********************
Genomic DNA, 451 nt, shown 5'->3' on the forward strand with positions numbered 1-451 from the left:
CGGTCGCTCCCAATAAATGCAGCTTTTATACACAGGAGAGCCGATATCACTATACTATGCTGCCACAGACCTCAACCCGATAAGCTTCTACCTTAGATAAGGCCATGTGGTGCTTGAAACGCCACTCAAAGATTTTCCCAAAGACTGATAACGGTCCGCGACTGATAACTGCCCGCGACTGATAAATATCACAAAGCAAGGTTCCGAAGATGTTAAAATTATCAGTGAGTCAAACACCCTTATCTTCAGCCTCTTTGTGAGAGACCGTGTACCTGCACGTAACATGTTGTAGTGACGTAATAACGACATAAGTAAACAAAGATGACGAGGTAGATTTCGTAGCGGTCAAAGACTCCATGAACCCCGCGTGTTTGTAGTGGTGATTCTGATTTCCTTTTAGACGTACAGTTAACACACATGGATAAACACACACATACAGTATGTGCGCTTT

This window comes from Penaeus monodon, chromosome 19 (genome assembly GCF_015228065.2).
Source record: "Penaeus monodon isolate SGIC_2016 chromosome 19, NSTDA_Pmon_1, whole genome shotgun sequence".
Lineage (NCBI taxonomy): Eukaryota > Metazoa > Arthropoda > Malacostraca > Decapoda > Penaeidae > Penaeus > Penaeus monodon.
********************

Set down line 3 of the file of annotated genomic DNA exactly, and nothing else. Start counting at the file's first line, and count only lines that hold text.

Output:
This window comes from Penaeus monodon, chromosome 19 (genome assembly GCF_015228065.2).